Authors: Rvachew S, Nowak M
Title: The effect of target-selection strategy on phonological learning
Source: Journal of Speech, Language, and Hearing Research 2001 44(3): 610-23.
Year: 2001
Research Design: Randomised Controlled Trial
Rating Score: 06/10
This rating is confirmed
Eligibility specified - N
Random allocation - Y
Concealed allocation - N
Baseline comparability - Y
Blind subjects - N
Blind therapists - N
Blind assessors - Y
Adequate follow-up - Y
Intention-to-treat analysis - N
Between-group comparisons - Y
Point estimates and variability - Y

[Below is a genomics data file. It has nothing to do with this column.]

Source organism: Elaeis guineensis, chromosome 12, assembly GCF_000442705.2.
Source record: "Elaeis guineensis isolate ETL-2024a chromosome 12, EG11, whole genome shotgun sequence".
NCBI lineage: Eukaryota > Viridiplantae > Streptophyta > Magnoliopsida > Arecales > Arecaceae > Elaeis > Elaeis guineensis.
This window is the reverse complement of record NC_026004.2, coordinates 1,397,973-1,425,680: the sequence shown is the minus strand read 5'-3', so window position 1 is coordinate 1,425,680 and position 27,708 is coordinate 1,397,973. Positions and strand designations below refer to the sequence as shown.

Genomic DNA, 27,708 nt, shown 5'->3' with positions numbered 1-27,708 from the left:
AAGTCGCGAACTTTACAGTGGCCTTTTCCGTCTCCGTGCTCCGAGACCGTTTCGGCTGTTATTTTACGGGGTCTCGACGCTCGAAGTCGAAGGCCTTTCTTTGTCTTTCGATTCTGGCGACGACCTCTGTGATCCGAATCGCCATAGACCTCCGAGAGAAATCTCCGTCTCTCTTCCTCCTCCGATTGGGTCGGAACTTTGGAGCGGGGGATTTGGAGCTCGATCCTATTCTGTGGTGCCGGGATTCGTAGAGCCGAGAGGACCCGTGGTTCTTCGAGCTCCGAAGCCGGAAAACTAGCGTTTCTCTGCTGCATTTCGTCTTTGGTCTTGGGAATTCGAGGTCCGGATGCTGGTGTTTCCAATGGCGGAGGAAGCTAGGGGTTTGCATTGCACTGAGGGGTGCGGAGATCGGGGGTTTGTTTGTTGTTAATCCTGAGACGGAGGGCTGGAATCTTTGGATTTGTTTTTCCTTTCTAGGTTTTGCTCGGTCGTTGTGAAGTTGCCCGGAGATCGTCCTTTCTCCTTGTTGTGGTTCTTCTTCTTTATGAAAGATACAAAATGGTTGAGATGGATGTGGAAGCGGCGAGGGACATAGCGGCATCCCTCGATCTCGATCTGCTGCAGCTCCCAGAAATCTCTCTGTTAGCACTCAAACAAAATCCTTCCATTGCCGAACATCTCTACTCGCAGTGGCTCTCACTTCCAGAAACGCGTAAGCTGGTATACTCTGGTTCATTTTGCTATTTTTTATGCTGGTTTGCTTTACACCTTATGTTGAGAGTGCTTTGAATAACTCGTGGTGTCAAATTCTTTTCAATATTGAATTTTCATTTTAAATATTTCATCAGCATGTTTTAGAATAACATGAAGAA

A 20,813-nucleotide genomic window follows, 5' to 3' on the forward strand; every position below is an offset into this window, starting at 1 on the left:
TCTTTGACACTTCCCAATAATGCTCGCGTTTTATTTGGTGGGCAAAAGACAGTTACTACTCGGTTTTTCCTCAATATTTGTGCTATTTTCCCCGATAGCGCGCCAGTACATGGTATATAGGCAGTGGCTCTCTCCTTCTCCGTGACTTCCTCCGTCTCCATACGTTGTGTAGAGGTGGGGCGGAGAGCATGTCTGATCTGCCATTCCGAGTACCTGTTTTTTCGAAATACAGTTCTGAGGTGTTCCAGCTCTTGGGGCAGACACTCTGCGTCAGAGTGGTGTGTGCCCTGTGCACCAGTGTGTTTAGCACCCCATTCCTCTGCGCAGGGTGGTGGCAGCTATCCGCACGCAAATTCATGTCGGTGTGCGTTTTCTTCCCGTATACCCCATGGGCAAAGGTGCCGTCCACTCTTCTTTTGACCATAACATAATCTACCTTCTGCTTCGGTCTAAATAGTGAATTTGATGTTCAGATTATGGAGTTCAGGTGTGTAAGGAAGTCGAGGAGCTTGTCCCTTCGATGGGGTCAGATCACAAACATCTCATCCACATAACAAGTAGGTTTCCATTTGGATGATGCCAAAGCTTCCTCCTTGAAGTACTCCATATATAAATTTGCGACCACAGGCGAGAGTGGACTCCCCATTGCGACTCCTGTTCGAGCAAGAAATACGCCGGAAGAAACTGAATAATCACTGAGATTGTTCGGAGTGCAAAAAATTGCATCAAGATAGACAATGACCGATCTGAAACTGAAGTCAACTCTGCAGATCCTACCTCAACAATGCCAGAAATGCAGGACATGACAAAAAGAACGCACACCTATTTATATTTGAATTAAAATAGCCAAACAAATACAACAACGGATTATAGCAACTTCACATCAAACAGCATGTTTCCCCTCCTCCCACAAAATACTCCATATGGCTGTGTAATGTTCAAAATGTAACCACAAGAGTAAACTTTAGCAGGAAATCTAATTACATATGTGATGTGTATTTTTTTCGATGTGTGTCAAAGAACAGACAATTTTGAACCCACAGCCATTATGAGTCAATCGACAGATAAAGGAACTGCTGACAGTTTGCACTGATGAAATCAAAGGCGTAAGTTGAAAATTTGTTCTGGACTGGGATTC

In this study, 48 children with moderate or severe delays in phonological ability received treatment for four phonemes, selected in accordance with either traditional or nontraditional target-selection criteria. Children who received treatment for phonemes that are early developing and associated with greater productive phonological knowledge showed greater progress toward acquisition of the target sounds than did children who received treatment for late-developing phonemes that were associated with little or no productive phonological knowledge. Between-group differences in generalization learning were not observed. Child enjoyment of therapy did not differ between groups, but parental satisfaction with treatment progress was greater for children in the traditional group than for children in the nontraditional group.

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